WORDS Annette Klinger PHOTOS Niel Vosloo PRODUCTION Etienne Hanekom
Using a double-storey library as a point of departure, design dream team Jürgen Kieslich and Etienne Hanekom transformed a concrete shell into an apartment that features open spaces, snug nooks and artful surprises.
When it comes to spotting potential, architect Jürgen Kieslich and interior designer Etienne Hanekom are blessed with 20/20 vision. Take their latest collaborative project. While Jürgen was looking for an apartment in Cape Town for his retired parents, Hans and Wendy, his estate agent on a whim showed him a property she hadn’t been able to sell: a stark concrete utility and service space inside Green Point’s hotel-turned-residential-complex the Cape Royale. The double-volume 550 m² space had no floors or ceilings, electricity or plumbing. A concrete slab and pillars divided one side of the cavernous space into two floors, but that was it. “It looked a bit like a parking garage really,” jokes Etienne, who was roped in by Jürgen to help him transform the empty shell into a place his parents would be happy to call home.
In terms of a brief, Jürgen says Hans and Wendy were pretty undemanding clients: “They didn’t want to let go of their books, they wanted a room where they could cosy up in the evening and read and watch series, and my dad wanted a space for his stamp collection.” In terms of decor, the couple wanted him to incorporate their antique furniture and not go too over the top with bold colours. The rest they left up to him.
In a renovation that took more than a year to complete, Jürgen and Etienne proceeded to colour in the harsh outlines of the interior, incorporating curves to soften its rigid landscape and introducing a limited palette of blue and green to echo the apartment’s view of Green Point Urban Park and the sea beyond. Ultimately, they managed to create an apartment that comprises both airy spaces for entertaining as well as nooks for solitary cocooning.
To create a sense of cohesion, Etienne played out variations of the same few themes throughout the apartment. There’s the repetition of natural elements, including oak, leather and warm metals like copper, bronze and gold; a range of whimsical wallpapers with nautical and forest themes; and the klompie format expressed in the original brick, as well as glazed tiles.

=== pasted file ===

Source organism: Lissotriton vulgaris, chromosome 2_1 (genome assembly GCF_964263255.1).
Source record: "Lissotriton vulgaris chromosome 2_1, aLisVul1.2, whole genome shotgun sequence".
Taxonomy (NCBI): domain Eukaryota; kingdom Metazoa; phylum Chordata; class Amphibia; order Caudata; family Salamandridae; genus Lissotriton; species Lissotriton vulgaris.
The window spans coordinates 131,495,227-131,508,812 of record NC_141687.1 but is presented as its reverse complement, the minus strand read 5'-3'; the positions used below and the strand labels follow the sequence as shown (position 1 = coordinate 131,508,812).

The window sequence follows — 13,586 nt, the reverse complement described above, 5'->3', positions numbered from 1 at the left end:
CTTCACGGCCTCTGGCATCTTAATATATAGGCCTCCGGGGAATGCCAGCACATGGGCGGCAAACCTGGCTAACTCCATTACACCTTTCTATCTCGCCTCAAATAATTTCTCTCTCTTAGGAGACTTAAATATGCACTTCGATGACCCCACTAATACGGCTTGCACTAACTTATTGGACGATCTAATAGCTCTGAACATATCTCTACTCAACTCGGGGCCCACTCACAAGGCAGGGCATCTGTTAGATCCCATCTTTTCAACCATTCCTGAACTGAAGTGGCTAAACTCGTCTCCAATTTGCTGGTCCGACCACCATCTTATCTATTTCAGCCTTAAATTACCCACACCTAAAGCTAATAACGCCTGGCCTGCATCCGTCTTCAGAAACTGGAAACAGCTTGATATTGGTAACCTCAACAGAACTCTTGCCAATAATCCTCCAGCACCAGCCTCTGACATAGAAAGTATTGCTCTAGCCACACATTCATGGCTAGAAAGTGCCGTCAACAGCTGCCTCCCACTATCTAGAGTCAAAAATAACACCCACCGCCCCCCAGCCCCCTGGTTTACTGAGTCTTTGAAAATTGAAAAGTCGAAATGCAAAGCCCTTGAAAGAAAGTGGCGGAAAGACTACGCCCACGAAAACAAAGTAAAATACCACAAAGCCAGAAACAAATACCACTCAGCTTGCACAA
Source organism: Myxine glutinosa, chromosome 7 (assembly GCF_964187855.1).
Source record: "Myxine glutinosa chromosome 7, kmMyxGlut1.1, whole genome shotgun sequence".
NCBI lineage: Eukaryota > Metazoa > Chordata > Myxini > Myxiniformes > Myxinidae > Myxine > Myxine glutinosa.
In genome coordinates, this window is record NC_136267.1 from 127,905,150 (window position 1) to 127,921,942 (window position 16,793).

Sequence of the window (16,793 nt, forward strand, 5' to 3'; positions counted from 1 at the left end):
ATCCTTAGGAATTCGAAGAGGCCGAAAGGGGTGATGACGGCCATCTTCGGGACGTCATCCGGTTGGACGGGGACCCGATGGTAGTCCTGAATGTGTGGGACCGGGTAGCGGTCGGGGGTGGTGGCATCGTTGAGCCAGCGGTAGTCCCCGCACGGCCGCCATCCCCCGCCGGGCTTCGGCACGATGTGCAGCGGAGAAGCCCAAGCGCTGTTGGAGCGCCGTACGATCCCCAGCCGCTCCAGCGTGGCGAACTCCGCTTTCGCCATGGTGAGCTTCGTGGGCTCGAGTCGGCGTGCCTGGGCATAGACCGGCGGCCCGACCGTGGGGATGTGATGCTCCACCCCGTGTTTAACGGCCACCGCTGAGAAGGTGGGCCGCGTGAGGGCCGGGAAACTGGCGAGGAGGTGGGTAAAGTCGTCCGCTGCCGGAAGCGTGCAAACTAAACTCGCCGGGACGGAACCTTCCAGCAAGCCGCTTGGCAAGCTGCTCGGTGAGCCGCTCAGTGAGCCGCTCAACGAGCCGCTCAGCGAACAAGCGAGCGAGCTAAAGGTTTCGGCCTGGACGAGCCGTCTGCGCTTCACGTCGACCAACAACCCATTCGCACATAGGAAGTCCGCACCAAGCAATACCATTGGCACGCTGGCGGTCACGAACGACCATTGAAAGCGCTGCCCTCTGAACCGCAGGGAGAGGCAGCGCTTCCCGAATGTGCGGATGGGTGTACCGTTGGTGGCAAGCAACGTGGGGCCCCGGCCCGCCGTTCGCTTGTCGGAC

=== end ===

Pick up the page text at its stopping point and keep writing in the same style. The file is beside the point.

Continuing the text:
The undisputed heart of the apartment is the atrium, clad from floor to ceiling in shelves that Etienne had custom-made to accommodate all the books Jürgen’s parents had amassed over the years. Offering the perfect vantage point from which to discern the collection is an iron-and-oak staircase that lazily winds its way past a mirrored wall. Suspended above it all is a spider-like replica chandelier – the quirky touch that has become a signature of Etienne’s style. “I like to incorporate a bit of humour here and there,” says Etienne. “Basically, it’s a serious house that doesn’t take itself too seriously.”
The stamp room is decidedly masculine, with the bookshelves that house Hans’s frankly astounding collection of leather-bound stamp albums painted a bluish slate grey. The philately theme is continued with stamp-emblazoned wallpaper that’s repeated in the bathroom. “In addition to housing the stamps, it has become a cosy space where my parents nest and watch TV,” says Jürgen. Casting a warm glow in the evenings is a pair of Tom Dixon’s otherworldly Melt pendants in gold. “I always try to create a balance between old and new. This apartment could have easily felt a bit like a museum with all the antiques, books, stamps and leather, but it doesn’t,” says Etienne.
According to Jürgen, the main bedroom upstairs is the best spot in the apartment from which to enjoy the panoramic view spanning from Sea Point to the harbour. It’s definitely a luxurious perch, with two separate dressing rooms with en-suite bathrooms, nautically themed wallpaper, a plushly upholstered headboard, and an inky blue ceiling flecked with gold.
At night, a flick of a light switch transforms it into a starry night sky courtesy of pinhead-sized drop lights. It’s a small, thoughtful addition meant to delight Wendy and Hans. One of many in this serious house that doesn’t take itself too seriously.